The Texas legislature enacted the Texas Real Property Transfer on Death Act which provides Texans an opportunity to transfer real property and avoid probate. As of September 1, 2015, Texas law allows an individual to create a transfer on death deed (TODD). A TODD is made inter vivos (during one's lifetime) and allows an individual to transfer their interest in real property to one or more beneficiaries immediately upon the transferor's death. Tex. Est. Code § 114.051 (West 2017).
Chapter 114 of the Texas Estates Code requires that all transfer on death deeds be written, signed, notarized, and recorded in the county clerk's office of the county where the property is located. Tex. Est. Code § 114.055 (West 2017). To be effective, a TODD must be recorded before the transferor's death and must state that the beneficiary will only acquire an interest in the real property upon the death of the transferor. Id. The Estates Code provides optional forms with specific instructions for transfer on death deeds. The following is an example of conveyance language that might be used in TOD deed;
"At my death, I grant and convey to the primary beneficiary or beneficiaries my interest in the property, to have and hold forever. If at my death I am not survived by any primary beneficiary, I grant and convey to the alternate beneficiary or beneficiaries, if designated, my interest in the property, to have and hold forever. If the primary and alternate beneficiaries do not survive me, this transfer on death deed shall be deemed canceled by me."
Tex. Est. Code § 114.151 (West 2017). As the above language states, an alternate beneficiary should be designated in the event that the primary beneficiary does not survive the grantor or in the event that the primary beneficiary disclaims their interest to the real property. If the grantor chooses to designate more than one primary beneficiary, the property is being granted to each beneficiary in equal shares.
If the only asset a person has is real property, a TOD deed may be a more cost-effective method of transferring title upon death while avoiding the additional expense and time associated with probate. It is often advisable for a will to be made as well; however, if a TOD deed and a will coexist leaving the same real property to different beneficiaries, the TOD deed will supersede the will. Tex. Est. Code § 114.057 (West 2017). Any subsequent written and recorded TOD deeds will replace previous deeds. Id.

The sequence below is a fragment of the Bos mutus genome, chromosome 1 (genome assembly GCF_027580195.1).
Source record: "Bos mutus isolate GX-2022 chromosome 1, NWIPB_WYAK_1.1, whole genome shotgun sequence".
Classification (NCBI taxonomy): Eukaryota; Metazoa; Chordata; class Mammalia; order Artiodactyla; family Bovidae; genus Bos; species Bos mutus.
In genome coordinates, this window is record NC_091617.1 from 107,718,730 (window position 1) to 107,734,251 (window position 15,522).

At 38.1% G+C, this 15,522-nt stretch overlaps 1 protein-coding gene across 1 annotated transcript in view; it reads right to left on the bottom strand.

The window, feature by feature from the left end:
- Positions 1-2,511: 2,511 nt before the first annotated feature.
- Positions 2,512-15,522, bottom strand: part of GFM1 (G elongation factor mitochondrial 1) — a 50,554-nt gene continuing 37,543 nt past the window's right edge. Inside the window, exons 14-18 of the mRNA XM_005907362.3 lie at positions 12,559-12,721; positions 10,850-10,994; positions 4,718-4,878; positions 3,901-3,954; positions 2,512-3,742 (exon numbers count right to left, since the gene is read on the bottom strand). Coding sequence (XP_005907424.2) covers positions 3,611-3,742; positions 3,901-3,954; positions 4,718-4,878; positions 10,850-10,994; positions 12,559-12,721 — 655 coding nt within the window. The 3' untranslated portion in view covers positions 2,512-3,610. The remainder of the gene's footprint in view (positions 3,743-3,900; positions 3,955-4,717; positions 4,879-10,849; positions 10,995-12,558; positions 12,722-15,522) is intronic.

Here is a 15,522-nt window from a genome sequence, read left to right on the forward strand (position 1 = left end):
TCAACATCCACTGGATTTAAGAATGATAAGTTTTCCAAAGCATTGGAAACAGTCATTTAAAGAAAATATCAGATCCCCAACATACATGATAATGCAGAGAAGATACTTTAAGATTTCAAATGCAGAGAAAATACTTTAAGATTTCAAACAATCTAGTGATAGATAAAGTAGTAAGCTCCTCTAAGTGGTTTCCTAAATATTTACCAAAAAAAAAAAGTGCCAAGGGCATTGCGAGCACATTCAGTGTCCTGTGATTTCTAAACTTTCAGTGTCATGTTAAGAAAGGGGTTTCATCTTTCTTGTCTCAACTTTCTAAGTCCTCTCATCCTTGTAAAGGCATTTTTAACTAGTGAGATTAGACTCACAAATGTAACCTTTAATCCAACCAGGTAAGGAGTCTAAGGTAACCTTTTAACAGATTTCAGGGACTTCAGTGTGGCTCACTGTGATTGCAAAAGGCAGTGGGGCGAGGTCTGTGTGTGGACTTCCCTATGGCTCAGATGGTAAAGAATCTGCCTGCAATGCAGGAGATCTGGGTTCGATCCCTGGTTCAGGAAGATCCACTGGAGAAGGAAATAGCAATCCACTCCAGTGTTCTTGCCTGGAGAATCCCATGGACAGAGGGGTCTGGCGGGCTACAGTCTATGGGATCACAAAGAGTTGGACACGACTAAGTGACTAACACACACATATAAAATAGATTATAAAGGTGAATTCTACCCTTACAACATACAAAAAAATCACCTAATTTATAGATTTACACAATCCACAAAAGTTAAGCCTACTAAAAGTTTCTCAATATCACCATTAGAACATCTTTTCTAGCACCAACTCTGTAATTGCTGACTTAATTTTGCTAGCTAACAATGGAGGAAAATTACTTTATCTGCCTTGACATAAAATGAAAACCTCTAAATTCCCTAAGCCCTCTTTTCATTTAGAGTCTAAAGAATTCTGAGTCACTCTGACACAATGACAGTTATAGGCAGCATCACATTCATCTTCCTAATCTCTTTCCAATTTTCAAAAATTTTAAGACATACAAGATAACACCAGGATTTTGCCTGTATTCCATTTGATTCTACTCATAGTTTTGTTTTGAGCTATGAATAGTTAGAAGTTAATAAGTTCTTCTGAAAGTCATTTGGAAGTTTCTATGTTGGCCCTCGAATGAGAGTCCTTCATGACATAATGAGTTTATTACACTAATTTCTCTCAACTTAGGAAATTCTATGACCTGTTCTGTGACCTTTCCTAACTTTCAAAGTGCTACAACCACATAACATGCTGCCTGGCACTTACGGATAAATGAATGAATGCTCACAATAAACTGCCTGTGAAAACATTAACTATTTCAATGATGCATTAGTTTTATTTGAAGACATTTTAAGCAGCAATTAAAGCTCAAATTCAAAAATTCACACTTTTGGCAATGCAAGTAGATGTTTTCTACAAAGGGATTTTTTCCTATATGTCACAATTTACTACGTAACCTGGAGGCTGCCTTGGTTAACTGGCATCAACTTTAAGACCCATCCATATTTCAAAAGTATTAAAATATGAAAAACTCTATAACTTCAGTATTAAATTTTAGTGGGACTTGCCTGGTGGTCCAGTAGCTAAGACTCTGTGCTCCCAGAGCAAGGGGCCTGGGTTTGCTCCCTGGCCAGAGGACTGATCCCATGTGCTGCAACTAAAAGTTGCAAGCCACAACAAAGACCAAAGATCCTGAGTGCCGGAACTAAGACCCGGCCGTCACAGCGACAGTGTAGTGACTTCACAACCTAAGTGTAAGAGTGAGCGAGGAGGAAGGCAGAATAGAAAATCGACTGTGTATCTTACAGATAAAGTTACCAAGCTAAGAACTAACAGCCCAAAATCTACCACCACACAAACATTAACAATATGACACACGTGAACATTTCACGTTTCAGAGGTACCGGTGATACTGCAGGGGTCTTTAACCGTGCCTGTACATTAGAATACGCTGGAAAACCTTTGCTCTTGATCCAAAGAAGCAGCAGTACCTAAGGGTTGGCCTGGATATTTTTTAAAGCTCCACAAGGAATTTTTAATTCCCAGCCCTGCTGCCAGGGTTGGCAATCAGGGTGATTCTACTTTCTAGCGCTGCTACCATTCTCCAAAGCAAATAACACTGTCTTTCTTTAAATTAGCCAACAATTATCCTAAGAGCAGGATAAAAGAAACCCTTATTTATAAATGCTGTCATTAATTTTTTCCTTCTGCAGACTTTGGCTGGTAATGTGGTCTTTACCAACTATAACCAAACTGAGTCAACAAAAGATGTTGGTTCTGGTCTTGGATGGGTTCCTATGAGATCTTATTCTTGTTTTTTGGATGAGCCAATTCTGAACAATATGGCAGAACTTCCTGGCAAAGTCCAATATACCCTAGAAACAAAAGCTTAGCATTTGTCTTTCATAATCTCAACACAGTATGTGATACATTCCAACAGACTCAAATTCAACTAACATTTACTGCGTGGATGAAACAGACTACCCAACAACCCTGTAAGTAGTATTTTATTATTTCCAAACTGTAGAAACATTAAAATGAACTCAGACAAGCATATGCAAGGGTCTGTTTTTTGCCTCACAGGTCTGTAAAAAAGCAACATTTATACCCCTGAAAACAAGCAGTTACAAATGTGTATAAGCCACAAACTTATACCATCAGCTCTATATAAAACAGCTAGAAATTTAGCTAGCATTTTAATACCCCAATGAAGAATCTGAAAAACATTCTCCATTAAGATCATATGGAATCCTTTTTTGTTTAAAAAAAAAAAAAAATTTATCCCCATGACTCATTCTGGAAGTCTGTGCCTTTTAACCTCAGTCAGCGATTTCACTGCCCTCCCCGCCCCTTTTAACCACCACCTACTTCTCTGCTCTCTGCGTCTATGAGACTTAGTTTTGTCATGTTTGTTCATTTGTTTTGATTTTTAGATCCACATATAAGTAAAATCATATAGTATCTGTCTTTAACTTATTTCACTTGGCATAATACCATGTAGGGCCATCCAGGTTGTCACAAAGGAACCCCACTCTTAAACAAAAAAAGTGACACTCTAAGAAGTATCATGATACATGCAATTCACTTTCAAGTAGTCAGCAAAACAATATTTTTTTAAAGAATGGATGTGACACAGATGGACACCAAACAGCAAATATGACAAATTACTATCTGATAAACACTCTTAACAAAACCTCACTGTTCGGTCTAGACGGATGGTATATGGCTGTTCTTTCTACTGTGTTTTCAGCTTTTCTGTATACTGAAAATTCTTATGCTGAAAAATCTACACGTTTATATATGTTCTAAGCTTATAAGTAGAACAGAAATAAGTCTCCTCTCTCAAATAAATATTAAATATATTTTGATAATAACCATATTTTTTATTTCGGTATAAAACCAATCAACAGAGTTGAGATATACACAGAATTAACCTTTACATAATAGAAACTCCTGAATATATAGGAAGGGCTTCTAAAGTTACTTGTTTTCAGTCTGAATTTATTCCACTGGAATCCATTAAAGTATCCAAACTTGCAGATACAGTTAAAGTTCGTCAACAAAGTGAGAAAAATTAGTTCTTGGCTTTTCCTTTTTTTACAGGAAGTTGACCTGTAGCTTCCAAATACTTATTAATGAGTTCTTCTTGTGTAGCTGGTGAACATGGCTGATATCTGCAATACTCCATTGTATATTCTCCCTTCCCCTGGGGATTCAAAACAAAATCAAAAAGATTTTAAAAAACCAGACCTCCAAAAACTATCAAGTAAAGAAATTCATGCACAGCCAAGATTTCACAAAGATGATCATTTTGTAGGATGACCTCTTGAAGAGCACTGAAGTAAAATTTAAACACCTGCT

TOD deeds are revocable at any time before the transferor's death, which means that the owner of the real property can designate new beneficiaries at any time and for any reason. Tex. Est. Code §§ 114.052; 114.101 (West 2017). To acquire an interest in the real property, the beneficiary must survive the transferor by 120 hours and will assume the real property subject to all mortgages, liens, judgments, and encumbrances allowing any creditor to satisfy their claims. Tex. Est. Code §§ 114.103; 114.104 (West 2017). Conversely, a designated beneficiary that does not wish to inherit the real property for any reason may disclaim all or part of their interest. Tex. Est. Code § 114.105 (West 2017).
Unlike other deeds that transfer real estate, TOD deeds do not affect an owner's right to use, sell, or convey the property during their lifetime. Tex. Est. Code § 114.101 (West 2017). If the owner sells the property after recording a TOD deed, the TOD deed is automatically revoked. The single greatest advantage to TOD deeds is that they allow title transfer of real property without probate. For more information regarding transfer on death deeds and how to utilize them in estate planning, contact a competent real estate attorney.
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